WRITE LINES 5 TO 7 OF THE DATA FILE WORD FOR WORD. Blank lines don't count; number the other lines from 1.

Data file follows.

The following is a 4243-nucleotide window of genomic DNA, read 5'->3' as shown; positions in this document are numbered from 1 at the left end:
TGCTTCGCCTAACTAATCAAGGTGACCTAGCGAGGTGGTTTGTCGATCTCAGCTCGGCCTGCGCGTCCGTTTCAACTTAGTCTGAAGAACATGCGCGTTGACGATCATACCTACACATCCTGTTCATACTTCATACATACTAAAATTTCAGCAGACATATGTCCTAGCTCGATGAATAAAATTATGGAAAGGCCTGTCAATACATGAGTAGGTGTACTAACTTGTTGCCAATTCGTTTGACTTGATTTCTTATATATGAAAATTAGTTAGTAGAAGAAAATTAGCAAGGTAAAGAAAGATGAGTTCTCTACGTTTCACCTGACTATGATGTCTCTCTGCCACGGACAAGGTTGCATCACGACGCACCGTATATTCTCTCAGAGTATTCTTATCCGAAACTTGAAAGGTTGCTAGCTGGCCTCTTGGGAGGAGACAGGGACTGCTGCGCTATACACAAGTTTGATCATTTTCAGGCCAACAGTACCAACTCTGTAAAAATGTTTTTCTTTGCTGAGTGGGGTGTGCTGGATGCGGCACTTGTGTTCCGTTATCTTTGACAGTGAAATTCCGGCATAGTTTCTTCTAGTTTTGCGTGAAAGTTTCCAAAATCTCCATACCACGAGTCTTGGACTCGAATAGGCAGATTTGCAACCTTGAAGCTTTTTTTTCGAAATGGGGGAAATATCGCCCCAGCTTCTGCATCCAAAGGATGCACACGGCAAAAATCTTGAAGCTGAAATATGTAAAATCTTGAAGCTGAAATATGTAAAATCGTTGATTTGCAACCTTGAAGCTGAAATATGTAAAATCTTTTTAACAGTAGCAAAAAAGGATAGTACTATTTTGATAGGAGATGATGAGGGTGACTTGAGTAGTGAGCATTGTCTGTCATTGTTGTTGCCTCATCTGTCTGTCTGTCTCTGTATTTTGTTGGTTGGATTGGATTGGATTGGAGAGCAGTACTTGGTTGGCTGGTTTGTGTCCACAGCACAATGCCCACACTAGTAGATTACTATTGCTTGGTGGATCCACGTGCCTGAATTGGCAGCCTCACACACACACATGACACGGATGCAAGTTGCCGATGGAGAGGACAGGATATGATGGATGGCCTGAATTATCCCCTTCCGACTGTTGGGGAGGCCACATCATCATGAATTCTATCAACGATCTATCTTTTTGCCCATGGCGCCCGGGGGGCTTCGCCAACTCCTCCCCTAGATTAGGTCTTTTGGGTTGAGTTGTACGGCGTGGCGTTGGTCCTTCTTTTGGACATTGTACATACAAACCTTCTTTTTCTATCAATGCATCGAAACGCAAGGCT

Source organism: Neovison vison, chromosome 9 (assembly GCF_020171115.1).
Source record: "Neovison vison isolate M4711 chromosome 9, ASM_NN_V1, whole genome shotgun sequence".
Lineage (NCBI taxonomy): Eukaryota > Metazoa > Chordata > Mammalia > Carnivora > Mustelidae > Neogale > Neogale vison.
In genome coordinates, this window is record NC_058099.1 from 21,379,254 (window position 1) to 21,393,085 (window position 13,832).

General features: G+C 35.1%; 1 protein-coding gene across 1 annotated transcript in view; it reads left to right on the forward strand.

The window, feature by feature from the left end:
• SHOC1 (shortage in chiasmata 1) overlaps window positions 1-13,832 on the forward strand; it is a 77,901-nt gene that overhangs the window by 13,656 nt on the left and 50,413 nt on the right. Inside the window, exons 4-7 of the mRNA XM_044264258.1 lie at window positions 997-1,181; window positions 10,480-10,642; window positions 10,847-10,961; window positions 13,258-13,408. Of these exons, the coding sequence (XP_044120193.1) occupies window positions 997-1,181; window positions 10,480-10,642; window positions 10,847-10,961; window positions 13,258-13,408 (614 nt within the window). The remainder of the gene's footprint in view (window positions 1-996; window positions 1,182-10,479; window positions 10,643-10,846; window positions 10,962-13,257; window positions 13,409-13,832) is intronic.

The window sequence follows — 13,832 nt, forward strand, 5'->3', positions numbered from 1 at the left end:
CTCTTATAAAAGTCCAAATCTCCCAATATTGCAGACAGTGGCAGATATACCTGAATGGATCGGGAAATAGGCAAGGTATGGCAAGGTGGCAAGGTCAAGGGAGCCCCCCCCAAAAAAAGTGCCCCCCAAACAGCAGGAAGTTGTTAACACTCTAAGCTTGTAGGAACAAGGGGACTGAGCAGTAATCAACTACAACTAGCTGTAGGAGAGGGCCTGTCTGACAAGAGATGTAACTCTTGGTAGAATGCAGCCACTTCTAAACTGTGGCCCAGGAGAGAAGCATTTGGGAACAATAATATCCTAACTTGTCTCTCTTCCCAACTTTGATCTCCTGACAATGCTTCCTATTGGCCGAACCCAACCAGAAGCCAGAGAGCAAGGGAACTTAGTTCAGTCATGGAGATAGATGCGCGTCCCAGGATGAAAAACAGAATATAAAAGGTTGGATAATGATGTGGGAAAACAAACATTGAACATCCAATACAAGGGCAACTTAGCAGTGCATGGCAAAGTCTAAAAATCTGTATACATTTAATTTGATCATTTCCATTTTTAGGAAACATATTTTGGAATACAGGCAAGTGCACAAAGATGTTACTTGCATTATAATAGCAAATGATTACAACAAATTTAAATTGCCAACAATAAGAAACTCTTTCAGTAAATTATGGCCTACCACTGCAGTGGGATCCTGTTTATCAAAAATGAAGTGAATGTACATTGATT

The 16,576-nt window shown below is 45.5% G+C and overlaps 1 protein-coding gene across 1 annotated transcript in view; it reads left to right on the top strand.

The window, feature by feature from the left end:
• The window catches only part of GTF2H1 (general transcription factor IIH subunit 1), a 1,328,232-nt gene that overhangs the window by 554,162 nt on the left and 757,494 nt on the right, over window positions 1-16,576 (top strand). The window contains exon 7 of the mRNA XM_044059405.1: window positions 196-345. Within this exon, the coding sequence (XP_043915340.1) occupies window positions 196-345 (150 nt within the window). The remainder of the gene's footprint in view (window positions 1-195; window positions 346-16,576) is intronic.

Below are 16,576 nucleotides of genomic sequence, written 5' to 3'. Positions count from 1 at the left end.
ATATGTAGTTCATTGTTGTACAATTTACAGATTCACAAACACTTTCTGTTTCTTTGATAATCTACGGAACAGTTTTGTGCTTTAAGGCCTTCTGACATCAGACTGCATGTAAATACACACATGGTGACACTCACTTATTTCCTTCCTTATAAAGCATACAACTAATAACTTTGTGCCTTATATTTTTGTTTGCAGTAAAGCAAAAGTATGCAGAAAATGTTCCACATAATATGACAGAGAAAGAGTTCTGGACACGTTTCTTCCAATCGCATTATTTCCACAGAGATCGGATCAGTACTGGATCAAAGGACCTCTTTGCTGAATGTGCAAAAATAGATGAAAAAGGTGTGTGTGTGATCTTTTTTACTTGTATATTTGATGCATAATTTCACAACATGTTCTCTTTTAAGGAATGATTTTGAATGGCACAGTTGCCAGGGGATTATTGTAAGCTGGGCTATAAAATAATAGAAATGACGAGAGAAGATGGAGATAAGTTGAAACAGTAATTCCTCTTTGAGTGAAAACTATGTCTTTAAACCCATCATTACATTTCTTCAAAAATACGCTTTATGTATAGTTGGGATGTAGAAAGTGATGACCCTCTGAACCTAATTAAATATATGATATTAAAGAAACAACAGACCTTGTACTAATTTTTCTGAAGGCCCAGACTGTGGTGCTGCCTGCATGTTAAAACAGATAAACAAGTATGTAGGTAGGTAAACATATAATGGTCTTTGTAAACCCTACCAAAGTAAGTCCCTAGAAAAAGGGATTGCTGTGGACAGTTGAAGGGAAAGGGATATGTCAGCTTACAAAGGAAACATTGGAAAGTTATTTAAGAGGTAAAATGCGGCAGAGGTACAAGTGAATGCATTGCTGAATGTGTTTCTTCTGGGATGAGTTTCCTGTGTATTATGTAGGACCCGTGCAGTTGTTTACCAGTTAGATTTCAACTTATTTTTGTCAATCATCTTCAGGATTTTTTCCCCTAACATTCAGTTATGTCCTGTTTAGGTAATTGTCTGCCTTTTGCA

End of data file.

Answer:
Lineage (NCBI taxonomy): Eukaryota > Metazoa > Chordata > Mammalia > Carnivora > Mustelidae > Neogale > Neogale vison.
In genome coordinates, this window is record NC_058099.1 from 21,379,254 (window position 1) to 21,393,085 (window position 13,832).

General features: G+C 35.1%; 1 protein-coding gene across 1 annotated transcript in view; it reads left to right on the forward strand.